National Geographic : 1997 Mar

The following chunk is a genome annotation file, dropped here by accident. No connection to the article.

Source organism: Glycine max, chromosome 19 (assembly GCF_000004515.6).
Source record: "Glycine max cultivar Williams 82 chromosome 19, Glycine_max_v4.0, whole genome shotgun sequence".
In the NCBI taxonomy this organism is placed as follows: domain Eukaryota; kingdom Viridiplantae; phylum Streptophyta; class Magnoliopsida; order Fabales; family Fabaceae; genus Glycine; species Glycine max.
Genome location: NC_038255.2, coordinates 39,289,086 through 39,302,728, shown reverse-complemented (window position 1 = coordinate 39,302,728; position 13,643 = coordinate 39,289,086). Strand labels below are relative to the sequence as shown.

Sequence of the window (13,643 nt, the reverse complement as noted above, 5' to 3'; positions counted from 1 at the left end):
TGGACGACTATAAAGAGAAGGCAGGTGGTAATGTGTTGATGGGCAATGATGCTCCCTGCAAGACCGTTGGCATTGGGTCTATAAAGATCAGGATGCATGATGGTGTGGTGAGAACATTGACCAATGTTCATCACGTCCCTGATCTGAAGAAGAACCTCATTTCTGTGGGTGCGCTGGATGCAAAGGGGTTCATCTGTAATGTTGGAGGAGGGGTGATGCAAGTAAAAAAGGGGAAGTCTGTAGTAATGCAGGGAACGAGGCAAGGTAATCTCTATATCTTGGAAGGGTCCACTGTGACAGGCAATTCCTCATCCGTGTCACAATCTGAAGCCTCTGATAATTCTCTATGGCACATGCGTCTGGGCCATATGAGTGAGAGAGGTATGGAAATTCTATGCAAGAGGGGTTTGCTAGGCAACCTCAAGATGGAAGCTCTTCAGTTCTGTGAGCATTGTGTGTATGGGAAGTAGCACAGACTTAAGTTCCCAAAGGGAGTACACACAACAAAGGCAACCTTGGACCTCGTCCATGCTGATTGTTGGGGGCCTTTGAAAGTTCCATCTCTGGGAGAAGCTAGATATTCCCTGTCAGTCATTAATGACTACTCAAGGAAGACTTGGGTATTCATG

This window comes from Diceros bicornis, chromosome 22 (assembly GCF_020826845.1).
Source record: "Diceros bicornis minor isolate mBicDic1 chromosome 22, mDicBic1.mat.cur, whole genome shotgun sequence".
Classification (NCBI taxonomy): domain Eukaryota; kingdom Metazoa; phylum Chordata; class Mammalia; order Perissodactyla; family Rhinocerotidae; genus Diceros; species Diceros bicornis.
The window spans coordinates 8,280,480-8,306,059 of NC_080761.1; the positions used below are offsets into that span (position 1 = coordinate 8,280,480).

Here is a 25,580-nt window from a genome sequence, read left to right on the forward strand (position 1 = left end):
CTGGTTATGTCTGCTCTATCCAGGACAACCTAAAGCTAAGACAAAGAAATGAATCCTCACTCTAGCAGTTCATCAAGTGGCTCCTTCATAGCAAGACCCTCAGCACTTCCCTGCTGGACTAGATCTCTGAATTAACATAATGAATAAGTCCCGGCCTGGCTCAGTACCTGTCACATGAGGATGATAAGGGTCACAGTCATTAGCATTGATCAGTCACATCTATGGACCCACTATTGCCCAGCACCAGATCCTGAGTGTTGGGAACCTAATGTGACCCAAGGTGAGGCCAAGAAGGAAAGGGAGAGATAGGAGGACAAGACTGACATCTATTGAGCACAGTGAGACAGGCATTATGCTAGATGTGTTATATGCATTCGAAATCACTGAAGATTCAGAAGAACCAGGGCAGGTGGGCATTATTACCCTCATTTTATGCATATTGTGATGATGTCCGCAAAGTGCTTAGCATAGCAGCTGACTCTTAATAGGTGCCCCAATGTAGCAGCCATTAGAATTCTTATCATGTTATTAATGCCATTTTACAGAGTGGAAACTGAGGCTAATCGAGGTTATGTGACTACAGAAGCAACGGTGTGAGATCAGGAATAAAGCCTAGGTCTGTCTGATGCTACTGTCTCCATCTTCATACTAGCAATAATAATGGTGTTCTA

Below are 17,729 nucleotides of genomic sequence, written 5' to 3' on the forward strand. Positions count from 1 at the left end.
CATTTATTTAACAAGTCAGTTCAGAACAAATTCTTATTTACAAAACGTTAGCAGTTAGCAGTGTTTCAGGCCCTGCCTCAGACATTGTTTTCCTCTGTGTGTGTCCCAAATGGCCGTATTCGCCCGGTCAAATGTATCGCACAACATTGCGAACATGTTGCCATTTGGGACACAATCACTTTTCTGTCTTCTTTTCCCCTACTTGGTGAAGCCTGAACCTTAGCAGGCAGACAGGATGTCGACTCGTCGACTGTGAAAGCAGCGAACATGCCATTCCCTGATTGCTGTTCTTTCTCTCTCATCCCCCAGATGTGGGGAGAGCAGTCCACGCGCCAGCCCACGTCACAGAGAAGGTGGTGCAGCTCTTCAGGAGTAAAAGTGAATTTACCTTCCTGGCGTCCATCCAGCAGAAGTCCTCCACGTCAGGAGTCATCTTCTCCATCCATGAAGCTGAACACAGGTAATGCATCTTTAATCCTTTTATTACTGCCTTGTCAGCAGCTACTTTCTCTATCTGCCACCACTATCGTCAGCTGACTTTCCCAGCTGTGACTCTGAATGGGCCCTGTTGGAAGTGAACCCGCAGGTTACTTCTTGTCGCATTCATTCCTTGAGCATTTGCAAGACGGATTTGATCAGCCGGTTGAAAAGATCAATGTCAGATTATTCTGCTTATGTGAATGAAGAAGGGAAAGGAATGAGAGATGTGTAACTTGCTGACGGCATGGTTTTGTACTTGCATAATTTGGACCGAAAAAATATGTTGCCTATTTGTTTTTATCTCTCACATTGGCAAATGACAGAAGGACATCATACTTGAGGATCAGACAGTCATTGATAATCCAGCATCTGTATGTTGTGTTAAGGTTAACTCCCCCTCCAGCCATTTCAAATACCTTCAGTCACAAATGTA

stirs a mix of kozo fibers and neri-a mucilage derived from mallow root that prevents the fibersfrom clumping. After draininga film of interlockingfibers, he places the new sheet of paper on a stack (bottom left). Families in this vil lage are related through intermarriage,a custom that once guarded the secrets of washi. The Magic of Paper tightly guarded mill. It is a cardboard box filled with delicate computer parts in a warehouse, the same discarded box a homeless man fashions into temporary shelter. As an industrial commodity paper ranks among giants such as petro leum and steel. Modern mills worldwide produce a third of a billion tons of paper every year-three times the total weight of the world's produc tion of motor vehicles. In the U.S. alone a 170-billion-dollar industry makes enough paper each year for two billion books, 24 billion news papers, and some 372 billion square feet of corrugated cardboard. Today's business is a far cry from the ancient craft of papermaking as practiced down the centuries by highly skilled artisans like Sakamoto. Contemporary papermakers still use the essential recipe of their prede cessors-water and cellulose fibers. Paper forms when atoms in the fibers bond with those in the water molecules. As the water is drained through a screen, the water molecules tug at the fibers with a force that enmeshes them so tightly new bonds form between the fibers to create a solid surface. Throughout the U.S. I saw modern paper machines the size of strip malls being run by men in booths that looked like the bridge of the starship Enterprise. Each machine thundered and steamed, a howling mass of rollers, ducts, and pipes. On one end water containing a small amount of wood pulp cascaded onto a conveyor belt that looked like an immense piece of window screen. A ribbon of paper as wide as a two-lane highway rolled out the other end. Those highways often dead end as waste in landfills, taking up more space than any other garbage. In addi tion, environmentalists charge, the paper business denudes forests and pollutes air, land, and water by spawning poisons like dioxins as an industrial by-product. "Right now, the industry is one of the world's worst polluters," says Joe Thornton of Columbia University's Center for Environmental Research and Conservation. But some innovators are working to solve these problems. By recycling paper and its industrial wastes or even by creating new building materi als from used paper, this essential commodity can be made more environ mentally sound.